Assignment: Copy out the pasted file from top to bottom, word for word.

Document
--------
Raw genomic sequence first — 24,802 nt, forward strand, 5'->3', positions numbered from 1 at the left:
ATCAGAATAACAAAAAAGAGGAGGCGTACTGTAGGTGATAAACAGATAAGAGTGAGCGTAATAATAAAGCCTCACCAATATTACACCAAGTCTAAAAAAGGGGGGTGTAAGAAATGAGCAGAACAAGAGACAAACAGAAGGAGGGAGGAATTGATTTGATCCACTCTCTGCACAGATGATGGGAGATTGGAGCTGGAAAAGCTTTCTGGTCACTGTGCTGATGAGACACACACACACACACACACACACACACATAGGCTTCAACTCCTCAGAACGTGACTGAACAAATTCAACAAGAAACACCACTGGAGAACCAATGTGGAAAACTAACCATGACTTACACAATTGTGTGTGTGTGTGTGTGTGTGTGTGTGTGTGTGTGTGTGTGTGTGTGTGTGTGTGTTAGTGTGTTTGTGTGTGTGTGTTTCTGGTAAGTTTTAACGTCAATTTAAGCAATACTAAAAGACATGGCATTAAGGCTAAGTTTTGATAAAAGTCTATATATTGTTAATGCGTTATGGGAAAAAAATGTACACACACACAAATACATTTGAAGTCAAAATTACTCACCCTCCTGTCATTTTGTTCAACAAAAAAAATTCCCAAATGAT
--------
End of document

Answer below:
Raw genomic sequence first — 24,802 nt, forward strand, 5'->3', positions numbered from 1 at the left:
ATCAGAATAACAAAAAAGAGGAGGCGTACTGTAGGTGATAAACAGATAAGAGTGAGCGTAATAATAAAGCCTCACCAATATTACACCAAGTCTAAAAAAGGGGGGTGTAAGAAATGAGCAGAACAAGAGACAAACAGAAGGAGGGAGGAATTGATTTGATCCACTCTCTGCACAGATGATGGGAGATTGGAGCTGGAAAAGCTTTCTGGTCACTGTGCTGATGAGACACACACACACACACACACACACACACATAGGCTTCAACTCCTCAGAACGTGACTGAACAAATTCAACAAGAAACACCACTGGAGAACCAATGTGGAAAACTAACCATGACTTACACAATTGTGTGTGTGTGTGTGTGTGTGTGTGTGTGTGTGTGTGTGTGTGTGTGTGTGTGTGTTAGTGTGTTTGTGTGTGTGTGTTTCTGGTAAGTTTTAACGTCAATTTAAGCAATACTAAAAGACATGGCATTAAGGCTAAGTTTTGATAAAAGTCTATATATTGTTAATGCGTTATGGGAAAAAAATGTACACACACACAAATACATTTGAAGTCAAAATTACTCACCCTCCTGTCATTTTGTTCAACAAAAAAAATTCCCAAATGAT